July 2020 – Furlough and Kickstart Schemes Update
Following the introduction of ‘flexible furloughing’, the Government has published a third Treasury Direction (the “Direction”) concerning the Coronavirus Job Retention Scheme (the “Scheme”). Before providing more detail on the Direction, here is a brief reminder of how the Scheme will operate from 1 July 2020:
- Throughout July, the Scheme will remain unchanged.
- From 1 August, the Government will continue to pay 80% of wages up to a cap of £2,500, but employers will be required to pay the employer national insurance contributions and pension contributions.
- From 1 September, the Government contribution will drop to 70% of wages (up to a cap of £2,187.50) and employers will be required to pay 10% of wages to make the total up to 80% (plus employer national insurance contributions and pension contributions).
- In October, the government contribution will be reduced to 60%. Employers will be required to pay 20% of wages to make the total up to 80% (plus employer national insurance contributions and pension contributions). The Government contribution in all scenarios will be proportional to the hours not worked.
Turning now to ‘flexible furloughing’, it operates so as to allow employers to agree to part time working arrangements with previously furloughed employees, whilst still being able to claim Government monies under the Scheme (for the hours not worked). For further details on flexible furloughing, including the current rates and caps, see here.
On the whole, the third Treasury Direction makes relatively minor amendments to the claims process before 1 July 2020. It confirms that:
- the final claim made under the “original” furlough scheme (i.e. before flexible furloughing began on 1 July 2020) cannot go beyond 30 June 2020.
- Furlough can continue under the new arrangements from 1 July. There is a requirement for the employer and employee to reach agreement on flexible furlough arrangements and for that agreement to be made in and/or confirmed in writing and retained until at least 30 June 2025 (for auditing purposes).
A new paragraph in the latest Direction caused some concern to employers and brought with it media headlines claiming that employers may not be able to claim furlough monies from the Government for notice periods (i.e. where furloughed employees are being made redundant). That would be a U-turn on previous Government policy statements which confirmed furlough pay can be used during notice periods.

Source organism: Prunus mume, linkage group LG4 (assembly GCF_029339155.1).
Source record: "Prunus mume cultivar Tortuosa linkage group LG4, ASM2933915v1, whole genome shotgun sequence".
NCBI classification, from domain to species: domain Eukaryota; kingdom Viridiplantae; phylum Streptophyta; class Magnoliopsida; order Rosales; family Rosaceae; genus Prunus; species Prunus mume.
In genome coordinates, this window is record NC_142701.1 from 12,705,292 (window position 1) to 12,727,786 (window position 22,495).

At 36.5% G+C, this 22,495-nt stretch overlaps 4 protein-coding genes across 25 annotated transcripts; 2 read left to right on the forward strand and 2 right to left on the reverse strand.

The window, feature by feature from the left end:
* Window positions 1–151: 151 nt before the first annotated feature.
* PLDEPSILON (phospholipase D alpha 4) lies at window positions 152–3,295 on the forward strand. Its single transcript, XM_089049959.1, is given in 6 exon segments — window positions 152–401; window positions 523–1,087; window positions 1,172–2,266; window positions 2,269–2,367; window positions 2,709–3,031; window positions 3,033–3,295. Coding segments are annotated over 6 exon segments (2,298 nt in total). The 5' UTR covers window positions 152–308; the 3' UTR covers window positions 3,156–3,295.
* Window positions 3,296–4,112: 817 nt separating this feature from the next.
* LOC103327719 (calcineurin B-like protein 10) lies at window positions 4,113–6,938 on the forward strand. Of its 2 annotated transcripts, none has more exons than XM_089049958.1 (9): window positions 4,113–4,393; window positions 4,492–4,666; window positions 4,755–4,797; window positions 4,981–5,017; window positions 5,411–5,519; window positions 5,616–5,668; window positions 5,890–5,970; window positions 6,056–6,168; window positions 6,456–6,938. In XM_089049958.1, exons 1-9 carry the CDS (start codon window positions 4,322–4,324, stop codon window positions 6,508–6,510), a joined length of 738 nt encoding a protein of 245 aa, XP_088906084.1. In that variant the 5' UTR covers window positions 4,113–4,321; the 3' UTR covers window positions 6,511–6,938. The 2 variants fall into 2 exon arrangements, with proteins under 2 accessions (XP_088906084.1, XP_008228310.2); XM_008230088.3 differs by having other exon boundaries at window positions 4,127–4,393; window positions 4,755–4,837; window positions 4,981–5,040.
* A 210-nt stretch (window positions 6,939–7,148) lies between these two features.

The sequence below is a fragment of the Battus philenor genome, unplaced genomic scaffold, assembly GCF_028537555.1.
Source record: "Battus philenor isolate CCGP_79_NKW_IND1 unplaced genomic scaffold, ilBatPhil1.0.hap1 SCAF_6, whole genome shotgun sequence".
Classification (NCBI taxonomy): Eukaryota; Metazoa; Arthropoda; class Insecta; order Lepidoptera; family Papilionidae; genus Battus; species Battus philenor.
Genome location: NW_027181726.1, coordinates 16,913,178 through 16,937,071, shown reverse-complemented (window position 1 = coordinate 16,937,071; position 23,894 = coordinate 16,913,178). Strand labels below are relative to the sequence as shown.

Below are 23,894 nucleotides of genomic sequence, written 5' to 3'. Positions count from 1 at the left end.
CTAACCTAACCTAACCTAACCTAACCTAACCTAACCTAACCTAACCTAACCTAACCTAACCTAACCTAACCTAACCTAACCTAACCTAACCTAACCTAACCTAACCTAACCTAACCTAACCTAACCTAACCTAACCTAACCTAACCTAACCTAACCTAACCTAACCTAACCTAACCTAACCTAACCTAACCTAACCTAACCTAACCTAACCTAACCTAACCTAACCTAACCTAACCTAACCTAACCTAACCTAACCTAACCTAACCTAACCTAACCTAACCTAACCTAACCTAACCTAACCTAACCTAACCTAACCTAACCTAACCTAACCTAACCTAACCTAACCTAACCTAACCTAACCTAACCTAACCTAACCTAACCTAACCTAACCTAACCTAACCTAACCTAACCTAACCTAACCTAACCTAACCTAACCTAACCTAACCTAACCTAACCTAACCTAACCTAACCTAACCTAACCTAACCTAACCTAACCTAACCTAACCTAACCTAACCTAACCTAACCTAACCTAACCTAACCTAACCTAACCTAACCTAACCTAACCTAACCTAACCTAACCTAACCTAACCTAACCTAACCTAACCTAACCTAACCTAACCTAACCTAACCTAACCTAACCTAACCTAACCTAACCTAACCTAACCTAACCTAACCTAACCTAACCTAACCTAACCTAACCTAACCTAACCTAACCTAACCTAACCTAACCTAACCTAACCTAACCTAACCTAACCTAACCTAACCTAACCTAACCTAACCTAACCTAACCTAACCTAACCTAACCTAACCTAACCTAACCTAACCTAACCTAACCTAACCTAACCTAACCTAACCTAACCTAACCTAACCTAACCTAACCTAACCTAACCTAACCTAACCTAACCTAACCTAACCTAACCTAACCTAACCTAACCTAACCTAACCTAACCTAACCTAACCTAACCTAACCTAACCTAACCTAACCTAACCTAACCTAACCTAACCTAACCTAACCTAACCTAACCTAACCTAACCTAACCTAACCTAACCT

However, it is now considered that this paragraph is simply confirming that money claimed under the furlough scheme must be used to continue to pay employees (i.e. it can’t be used to make a payment in lieu of notice). During a notice period, the employees are continuing to be employed, therefore, an employer can pay notice using monies reclaimed under the Scheme.
A number of lawyers and law-firms have spoken with HMRC and BEIS who have informally confirmed that there is no intention to prevent employers claiming furlough pay for employees working their notice.
While we cannot provide a cast-iron guarantee, we suspect formal clarification will be provided over the next few days.
Rishi Sunak’s Summer Statement
For those of you who haven’t seen Rishi Sunak’s latest announcement, a ‘Job Retention Bonus’ will be introduced following the end of the Coronavirus Job retention Scheme. Businesses will be paid £1,000 per employee that returns from furlough and is kept employed until January 2021. The employees will need to earn on average at least £520 per month between November 2020 and January 2021. Employers will be able to claim the bonus from February 2021 once accurate RTI data to 31 January has been received. More information about this scheme will be available by 31 July and full guidance will be published in the Autumn.
In addition, the Government has also set out plans for a “Kickstart” Job Creation Scheme. This scheme is aimed at young people between the ages of 18 -24. As part of this scheme for every new job which is created (and this must be an additional job) the Government will pay the employer the National Minimum Wage for that employee up to 25 hours per week (employers will be able to top up the hours to full time without the Government funding being effected). We understand that there will be no cap on the number of places available, the only caveat being that the role must be a new role which has been created – as yet, we do not have the details of how that will be policed.
Finally, the Government has also committed to providing funding for the hiring of apprentices. For a period of 6 months employers will be provided with a payment of £2,000 for each apprentice they take on (£1,500 for apprentices aged over 25).
Should you have any queries regarding any of the points above, please feel free to contact us.